Audio: arpeggio (0:11)

Figure: arpeggio

arpeggio plays two part harmony in the key of A natural minor. The arpeggio figure shows the score:

  • The melody is played by a mbira or kalimba, a type of piano played with the thumb.
  • The bass guitar plays arpeggiated chords.
  • The drums plays a syncopated reggae rhythm.
  • When an E major chord is played the key briefly modulates to A melodic minor.

An arpeggio is a broken chord.

An arpeggio is a chord whose notes are broken up and played sequentially instead of simultaneously.

Arpeggio directly links melody with harmony. Play the notes in a chord in turn to form an arpeggiated melody. Play an arpeggio simultaneously to form a chord.

In each bar of arpeggio the first note of the melody forms the root of a triad. The bass part plays a complete triad in arpeggio, except for the last bar, and alternates between playing the triad upwards in pitch then the next triad downwards in pitch. The sequence upwards is root-third-fifth, the sequence downwards, in root position chords, is fifth-third-root, and, in the inverted Em chord, root-fifth-third.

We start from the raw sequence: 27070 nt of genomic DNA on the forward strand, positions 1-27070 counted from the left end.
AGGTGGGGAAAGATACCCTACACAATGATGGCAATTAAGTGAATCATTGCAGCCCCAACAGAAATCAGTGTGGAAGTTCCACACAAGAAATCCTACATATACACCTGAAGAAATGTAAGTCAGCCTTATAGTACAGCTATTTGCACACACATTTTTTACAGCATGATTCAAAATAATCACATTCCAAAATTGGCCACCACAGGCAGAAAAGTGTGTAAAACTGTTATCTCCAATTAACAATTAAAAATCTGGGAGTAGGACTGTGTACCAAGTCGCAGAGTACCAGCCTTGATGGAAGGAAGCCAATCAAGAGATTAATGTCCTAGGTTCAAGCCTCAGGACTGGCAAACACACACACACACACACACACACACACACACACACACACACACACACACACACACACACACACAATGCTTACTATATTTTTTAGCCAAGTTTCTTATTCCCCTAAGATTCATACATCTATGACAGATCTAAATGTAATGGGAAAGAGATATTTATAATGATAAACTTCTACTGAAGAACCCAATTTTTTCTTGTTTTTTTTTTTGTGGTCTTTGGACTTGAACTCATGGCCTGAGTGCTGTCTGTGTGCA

Some arpeggio patterns are so widely used that they have their own name. Alberti bass is one such, it plays a triad in the sequence root-fifth-third-fifth.

An arpeggio can be fast or slow. A guitarist strumming a chord is in fact playing a very fast arpeggio.